On November 23, James took the decision to retire to London rather than meet William on the field. A capable military leader, James could probably have held his own – and his was the larger force. So why did he retreat? Why did he attempt to flee to France rather than defend his crown? We will never know – but chances are that had he stayed and fought, he would have carried the day, thereby rewriting history as we know it. But then, history is full of ‘what if’s’, isn’t it? Instead, in 1689, William and Mary were confirmed by Parliament as the new king and queen.
When Matthew and Alex return to Scotland, what is one of the first encounters they have?
Well, first of all, they meet Luke, Matthew’s estranged brother. And then Alex literally bumps into James Graham, known to history as Viscount Dundee. He is something of an anomaly, a Protestant peer who remains loyal to James II to his death.
I have to say when reading about Alex confronting an unresolved issue with Luke Graham, I was not expecting the way she handled it. Was there ever a time leading up to this conflict that you might have written it differently?
Ha, well, I’m not sure which confrontation you mean, but in general, no, the scenes between Alex and Luke were pretty self-evident. Alex has little love for her brother-in-law, whom she holds responsible for a lot of the suffering her husband has been subjected to. Luke, on the other hand, feels he’s the injured party, seeing as Matthew swiped off his nose one time very long ago. They’ll never see eyes to eye on this, and so theirs is an infected relationship, even more so as Alex so resembles Luke’s beloved (and dead) wife.
Oh, dear I guess I can’t mention which confrontation, now can I? Unless we reveal a spoiler and we don’t want that! On a side note, I can see why Luke would be sore with his brother for-ahem-swiping his nose off. Not to say Luke didn’t have it coming to him.
Well, I guess we should talk about the slimy, Richard Campbell next.
Every book needs a worm, right? Richard Campbell is my particular worm, a man who hides his narrow-mindedness and generally misogynist approach to life behind the trappings of a Presbyterian Minister. He detests Alex – a feeling returned in full – since she humiliated him several years ago in an incident involving a soup ladle. He is intolerant of all faiths but his own, consider Catholics to be the slime of the Earth (and therefore eagerly argues for either ousting them or killing them). He believes in witchcraft and is convinced Alex is a witch, and guess where he’ll be in 1692? Yup, in Salem, Massachusetts …Unfortunately, he doesn’t stay there.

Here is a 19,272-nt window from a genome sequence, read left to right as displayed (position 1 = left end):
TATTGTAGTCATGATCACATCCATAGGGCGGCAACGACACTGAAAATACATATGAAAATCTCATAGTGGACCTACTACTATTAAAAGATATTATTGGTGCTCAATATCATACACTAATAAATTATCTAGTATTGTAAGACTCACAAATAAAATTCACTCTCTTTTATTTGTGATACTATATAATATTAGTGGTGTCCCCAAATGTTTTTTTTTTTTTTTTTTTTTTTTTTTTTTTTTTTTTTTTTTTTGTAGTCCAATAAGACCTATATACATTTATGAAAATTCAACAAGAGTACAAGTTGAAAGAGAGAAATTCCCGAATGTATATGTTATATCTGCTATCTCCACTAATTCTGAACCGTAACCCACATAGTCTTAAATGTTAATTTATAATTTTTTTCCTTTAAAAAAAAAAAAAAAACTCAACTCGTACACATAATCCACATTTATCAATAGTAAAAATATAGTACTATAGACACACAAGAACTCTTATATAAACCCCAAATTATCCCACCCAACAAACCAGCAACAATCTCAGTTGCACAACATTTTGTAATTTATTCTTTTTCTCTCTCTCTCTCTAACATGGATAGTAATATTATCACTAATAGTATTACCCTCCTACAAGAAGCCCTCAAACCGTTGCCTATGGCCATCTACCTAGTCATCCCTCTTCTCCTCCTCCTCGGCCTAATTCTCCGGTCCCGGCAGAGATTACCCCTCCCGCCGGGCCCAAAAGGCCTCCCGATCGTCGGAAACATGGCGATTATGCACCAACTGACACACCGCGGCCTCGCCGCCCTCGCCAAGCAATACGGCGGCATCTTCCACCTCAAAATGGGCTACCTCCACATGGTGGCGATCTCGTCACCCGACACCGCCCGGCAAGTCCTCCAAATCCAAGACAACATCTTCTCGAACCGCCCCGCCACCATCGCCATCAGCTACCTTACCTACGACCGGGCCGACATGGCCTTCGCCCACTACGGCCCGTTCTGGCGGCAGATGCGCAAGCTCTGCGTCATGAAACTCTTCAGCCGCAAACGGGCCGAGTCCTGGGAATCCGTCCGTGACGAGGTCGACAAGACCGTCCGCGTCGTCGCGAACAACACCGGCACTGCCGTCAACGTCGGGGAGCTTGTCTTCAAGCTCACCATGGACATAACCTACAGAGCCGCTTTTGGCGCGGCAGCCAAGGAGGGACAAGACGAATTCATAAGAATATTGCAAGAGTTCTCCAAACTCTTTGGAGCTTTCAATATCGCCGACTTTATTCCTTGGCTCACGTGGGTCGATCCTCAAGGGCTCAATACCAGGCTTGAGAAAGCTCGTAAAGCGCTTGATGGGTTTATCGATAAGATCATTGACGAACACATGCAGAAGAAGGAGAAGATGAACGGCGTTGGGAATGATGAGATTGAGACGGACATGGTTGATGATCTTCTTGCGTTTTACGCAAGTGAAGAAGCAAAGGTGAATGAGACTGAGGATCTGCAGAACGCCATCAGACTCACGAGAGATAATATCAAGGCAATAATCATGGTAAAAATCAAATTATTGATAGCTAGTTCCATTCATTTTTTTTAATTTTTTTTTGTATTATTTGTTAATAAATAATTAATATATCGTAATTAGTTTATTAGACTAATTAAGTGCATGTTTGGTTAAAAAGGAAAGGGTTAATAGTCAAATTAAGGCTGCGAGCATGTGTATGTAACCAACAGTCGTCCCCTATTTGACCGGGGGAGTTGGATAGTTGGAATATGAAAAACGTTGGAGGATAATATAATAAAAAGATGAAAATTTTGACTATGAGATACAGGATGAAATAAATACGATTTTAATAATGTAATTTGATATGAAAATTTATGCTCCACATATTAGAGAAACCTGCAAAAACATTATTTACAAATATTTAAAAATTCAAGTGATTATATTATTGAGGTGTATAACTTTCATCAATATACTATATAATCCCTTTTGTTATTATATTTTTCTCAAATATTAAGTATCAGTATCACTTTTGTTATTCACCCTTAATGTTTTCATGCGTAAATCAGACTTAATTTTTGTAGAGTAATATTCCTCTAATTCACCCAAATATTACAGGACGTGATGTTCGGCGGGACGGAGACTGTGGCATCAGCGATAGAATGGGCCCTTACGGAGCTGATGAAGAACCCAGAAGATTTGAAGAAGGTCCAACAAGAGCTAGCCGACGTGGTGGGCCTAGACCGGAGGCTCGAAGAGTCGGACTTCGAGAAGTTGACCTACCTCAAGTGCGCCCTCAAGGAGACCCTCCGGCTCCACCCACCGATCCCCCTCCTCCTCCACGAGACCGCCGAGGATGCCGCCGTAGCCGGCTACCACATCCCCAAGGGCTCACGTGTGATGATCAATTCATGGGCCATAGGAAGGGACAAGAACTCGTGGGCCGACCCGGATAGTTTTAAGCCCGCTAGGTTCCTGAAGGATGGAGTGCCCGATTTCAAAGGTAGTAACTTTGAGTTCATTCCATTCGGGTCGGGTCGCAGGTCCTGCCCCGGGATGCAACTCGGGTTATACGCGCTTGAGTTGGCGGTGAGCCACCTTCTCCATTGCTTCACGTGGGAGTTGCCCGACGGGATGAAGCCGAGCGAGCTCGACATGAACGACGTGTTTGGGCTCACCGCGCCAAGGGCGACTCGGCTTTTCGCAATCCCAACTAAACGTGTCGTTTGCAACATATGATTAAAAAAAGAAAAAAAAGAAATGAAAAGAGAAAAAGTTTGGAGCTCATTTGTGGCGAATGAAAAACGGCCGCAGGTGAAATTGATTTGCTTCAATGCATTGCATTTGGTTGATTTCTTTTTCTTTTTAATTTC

I have to ask, how do you keep up with all the conflicts in your stories and have you learned anything from writing about them?
The conflicts just sort of happen.
They sure do with the Grahams!
My intention is to depict life as it might have been back then, viewed through the eyes of my time-travelling protagonist, Alex. (Well; time-travelling is an exaggeration. She fell through time once and has no desire to ever repeat that awful experience)
As to what I learn, I learn all the time: about herbs and food, how to make lye soap and how to dye homespun. I learn about the political complexities, about the strained relationship between settlers and Native Americans, about the constant conflict between Protestants and Catholics – and between Protestants and Protestants. Presbyterians weren’t all that fond of Anglicans, putting it mildly.
That is putting it mildly. *laughing* For those who have not started your series yet, will you give a little back ground of the Grahams?
It all starts in 1658, when Matthew Graham is making his way back home to his Scottish manor after having escaped from an unjust imprisonment thanks to treacherous brother Luke. He is somewhere midway through the Southern Uplands when he finds a woman sprawled on the moor. A very strange woman, dressed in tight light blue breeches and with short, curly hair. She is concussed and singed, holds out a small rectangular thing and says she has to “phone home.” Well, that doesn’t work out too well for poor Alex, who to her shock realizes that somehow the sheer veils of time have ripped apart and jettisoned her into a new time and a new place. The only compensation is this tall and unkempt man with magical hazel eyes.
How much time did you spend on writing this story and were there any profound moments in the story that made an impact on you as a storyteller?
On me as a storyteller? Not so much. However, writing The Graham Saga has obliged me to consider my own beliefs as to God and afterlife, and I think I emerge from this process as a stronger person. And as to how long it takes, I’d say I write a book in 3 months, give or take. After that, it takes another 6 – 8 months to have it ready to go.
Where can readers purchase your stories?
As per my excellent publisher, Silverwood Books, wherever good books are sold. Somewhat more seriously, you can find my books on Amazon, on B&N, on Kobo and iBooks. Plus, they’re also available as paperbacks.
A message from indieBRAG:
We are delighted that Stephanie has chosen to interview Anna Belfrage who is the author of, To Catch A Falling Star, our medallion honoree at indieBRAG. To be awarded a B.R.A.G. Medallion ®, a book must receive unanimous approval by a group of our readers. It is a daunting hurdle and it serves to reaffirm that a book such as, To Catch a falling Star, merits the investment of a reader’s time and money
indieBRAG Interview Team Leader